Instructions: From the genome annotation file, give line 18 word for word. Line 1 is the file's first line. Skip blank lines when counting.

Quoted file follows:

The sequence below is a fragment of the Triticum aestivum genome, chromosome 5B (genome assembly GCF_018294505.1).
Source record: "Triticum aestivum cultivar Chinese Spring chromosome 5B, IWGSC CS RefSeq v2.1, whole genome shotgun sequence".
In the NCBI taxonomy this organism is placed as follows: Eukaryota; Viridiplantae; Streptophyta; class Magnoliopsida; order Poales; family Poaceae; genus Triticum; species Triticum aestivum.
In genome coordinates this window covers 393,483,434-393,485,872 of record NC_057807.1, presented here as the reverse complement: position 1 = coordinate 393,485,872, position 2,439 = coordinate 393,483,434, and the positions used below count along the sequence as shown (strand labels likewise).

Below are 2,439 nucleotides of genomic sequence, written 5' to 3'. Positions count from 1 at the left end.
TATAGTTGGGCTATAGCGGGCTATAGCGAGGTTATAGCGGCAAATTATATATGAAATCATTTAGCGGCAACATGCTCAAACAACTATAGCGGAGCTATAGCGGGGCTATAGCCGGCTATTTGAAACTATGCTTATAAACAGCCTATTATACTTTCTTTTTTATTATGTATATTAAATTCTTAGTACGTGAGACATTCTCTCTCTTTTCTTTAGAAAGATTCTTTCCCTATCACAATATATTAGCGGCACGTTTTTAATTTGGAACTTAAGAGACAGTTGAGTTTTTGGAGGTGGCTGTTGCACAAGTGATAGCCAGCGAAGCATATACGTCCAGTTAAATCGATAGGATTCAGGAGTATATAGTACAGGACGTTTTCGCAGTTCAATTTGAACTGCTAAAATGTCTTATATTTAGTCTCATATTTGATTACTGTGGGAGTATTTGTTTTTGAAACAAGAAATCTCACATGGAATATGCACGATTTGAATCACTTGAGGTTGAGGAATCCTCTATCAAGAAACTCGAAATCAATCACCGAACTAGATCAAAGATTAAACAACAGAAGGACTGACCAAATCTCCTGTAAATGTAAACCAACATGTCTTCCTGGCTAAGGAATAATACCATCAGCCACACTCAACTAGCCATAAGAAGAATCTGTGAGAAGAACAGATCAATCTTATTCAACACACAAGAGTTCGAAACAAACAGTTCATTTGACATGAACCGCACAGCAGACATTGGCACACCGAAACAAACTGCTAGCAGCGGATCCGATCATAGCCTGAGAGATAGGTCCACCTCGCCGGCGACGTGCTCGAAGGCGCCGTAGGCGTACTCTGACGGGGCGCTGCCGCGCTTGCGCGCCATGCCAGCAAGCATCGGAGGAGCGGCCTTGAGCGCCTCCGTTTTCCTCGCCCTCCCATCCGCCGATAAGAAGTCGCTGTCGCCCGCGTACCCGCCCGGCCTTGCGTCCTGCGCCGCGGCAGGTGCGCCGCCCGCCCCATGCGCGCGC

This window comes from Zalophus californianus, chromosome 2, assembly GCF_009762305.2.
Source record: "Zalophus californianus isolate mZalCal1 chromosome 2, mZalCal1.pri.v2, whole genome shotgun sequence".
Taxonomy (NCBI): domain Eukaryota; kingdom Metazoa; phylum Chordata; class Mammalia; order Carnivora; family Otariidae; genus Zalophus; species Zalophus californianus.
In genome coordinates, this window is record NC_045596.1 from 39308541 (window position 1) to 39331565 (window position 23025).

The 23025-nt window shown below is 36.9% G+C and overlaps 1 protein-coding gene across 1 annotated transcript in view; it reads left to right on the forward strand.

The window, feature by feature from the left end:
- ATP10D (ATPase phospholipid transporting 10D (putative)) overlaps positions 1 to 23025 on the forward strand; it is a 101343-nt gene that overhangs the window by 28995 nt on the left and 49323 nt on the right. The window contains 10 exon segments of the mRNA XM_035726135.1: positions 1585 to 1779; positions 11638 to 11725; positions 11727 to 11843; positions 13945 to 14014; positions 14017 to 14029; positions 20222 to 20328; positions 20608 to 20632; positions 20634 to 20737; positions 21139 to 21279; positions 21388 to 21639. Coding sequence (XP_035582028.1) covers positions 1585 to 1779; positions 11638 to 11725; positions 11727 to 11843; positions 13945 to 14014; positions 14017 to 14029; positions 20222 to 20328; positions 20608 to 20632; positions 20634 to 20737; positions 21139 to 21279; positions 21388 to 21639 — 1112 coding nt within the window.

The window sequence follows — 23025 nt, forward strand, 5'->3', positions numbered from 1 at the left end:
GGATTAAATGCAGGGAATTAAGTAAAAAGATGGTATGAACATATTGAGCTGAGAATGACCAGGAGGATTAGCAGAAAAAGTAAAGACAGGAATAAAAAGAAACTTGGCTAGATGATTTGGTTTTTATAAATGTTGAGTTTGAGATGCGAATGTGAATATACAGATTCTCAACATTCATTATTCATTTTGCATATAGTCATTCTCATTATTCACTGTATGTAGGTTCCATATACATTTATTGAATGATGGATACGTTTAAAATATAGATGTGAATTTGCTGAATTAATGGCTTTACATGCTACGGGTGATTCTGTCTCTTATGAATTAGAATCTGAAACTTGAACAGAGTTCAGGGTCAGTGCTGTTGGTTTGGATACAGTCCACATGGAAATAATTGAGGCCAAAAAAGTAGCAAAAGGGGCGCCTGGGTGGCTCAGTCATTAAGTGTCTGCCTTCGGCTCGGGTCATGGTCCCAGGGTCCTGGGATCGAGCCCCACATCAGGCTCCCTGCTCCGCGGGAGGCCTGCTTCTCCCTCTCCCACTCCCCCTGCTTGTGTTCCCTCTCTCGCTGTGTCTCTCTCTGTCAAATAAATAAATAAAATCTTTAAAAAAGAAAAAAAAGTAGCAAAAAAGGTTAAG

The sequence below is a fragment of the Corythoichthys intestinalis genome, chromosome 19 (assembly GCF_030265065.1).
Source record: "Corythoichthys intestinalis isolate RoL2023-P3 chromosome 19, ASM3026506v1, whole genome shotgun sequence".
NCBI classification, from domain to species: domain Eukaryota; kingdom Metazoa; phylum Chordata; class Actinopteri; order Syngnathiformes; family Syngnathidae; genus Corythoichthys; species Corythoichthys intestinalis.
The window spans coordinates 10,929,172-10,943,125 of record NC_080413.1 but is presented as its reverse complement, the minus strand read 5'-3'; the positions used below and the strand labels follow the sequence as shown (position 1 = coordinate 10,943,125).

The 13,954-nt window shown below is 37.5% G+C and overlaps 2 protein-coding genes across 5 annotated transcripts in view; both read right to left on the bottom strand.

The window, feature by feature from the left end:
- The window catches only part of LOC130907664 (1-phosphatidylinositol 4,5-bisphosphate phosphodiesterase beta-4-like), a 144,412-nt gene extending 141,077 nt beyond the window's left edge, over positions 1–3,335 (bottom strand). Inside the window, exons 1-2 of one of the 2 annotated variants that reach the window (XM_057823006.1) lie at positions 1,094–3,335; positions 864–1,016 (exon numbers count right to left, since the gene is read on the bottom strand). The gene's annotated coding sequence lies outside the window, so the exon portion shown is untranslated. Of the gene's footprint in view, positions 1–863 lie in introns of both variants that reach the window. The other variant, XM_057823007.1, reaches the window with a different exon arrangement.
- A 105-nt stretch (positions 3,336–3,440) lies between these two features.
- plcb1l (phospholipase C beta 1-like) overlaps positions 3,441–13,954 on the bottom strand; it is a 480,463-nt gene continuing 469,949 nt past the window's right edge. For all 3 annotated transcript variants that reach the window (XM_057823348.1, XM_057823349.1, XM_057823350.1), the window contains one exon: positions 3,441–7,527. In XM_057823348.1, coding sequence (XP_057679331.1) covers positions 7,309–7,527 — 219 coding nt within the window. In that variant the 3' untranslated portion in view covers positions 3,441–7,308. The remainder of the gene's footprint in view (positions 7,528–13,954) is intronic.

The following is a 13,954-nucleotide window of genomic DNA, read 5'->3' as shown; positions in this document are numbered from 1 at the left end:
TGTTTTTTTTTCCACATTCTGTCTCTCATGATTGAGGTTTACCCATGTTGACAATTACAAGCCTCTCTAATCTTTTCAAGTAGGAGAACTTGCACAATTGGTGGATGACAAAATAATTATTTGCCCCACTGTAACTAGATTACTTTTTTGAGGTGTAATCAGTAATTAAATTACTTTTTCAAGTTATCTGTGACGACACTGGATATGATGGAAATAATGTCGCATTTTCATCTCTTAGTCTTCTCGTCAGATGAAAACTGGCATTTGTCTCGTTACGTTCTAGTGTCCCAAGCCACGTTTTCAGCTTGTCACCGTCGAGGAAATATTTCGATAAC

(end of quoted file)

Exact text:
NCBI classification, from domain to species: domain Eukaryota; kingdom Metazoa; phylum Chordata; class Actinopteri; order Syngnathiformes; family Syngnathidae; genus Corythoichthys; species Corythoichthys intestinalis.